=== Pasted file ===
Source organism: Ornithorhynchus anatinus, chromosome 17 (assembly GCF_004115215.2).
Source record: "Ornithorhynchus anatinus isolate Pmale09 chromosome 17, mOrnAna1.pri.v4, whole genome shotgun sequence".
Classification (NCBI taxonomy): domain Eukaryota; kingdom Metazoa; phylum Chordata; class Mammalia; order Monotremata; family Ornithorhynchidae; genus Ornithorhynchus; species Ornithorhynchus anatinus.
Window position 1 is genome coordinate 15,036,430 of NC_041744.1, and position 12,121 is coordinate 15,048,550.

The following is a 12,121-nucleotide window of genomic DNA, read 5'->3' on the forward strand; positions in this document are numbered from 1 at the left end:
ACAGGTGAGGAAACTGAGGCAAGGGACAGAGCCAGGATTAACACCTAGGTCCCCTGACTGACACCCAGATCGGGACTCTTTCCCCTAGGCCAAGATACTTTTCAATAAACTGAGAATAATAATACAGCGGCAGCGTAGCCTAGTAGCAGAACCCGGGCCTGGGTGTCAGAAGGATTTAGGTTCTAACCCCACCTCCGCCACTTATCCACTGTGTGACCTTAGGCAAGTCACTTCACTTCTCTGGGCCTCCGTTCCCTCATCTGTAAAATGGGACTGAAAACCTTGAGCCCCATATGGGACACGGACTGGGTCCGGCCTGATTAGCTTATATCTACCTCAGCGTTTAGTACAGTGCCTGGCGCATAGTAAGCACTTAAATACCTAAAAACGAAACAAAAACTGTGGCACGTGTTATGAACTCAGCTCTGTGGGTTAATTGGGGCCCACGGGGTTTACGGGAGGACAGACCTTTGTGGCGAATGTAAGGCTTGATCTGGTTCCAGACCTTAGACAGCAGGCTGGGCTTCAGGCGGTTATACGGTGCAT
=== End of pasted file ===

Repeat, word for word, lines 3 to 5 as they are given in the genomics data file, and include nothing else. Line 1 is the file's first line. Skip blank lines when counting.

Classification (NCBI taxonomy): domain Eukaryota; kingdom Metazoa; phylum Chordata; class Mammalia; order Monotremata; family Ornithorhynchidae; genus Ornithorhynchus; species Ornithorhynchus anatinus.
Window position 1 is genome coordinate 15,036,430 of NC_041744.1, and position 12,121 is coordinate 15,048,550.

The following is a 12,121-nucleotide window of genomic DNA, read 5'->3' on the forward strand; positions in this document are numbered from 1 at the left end: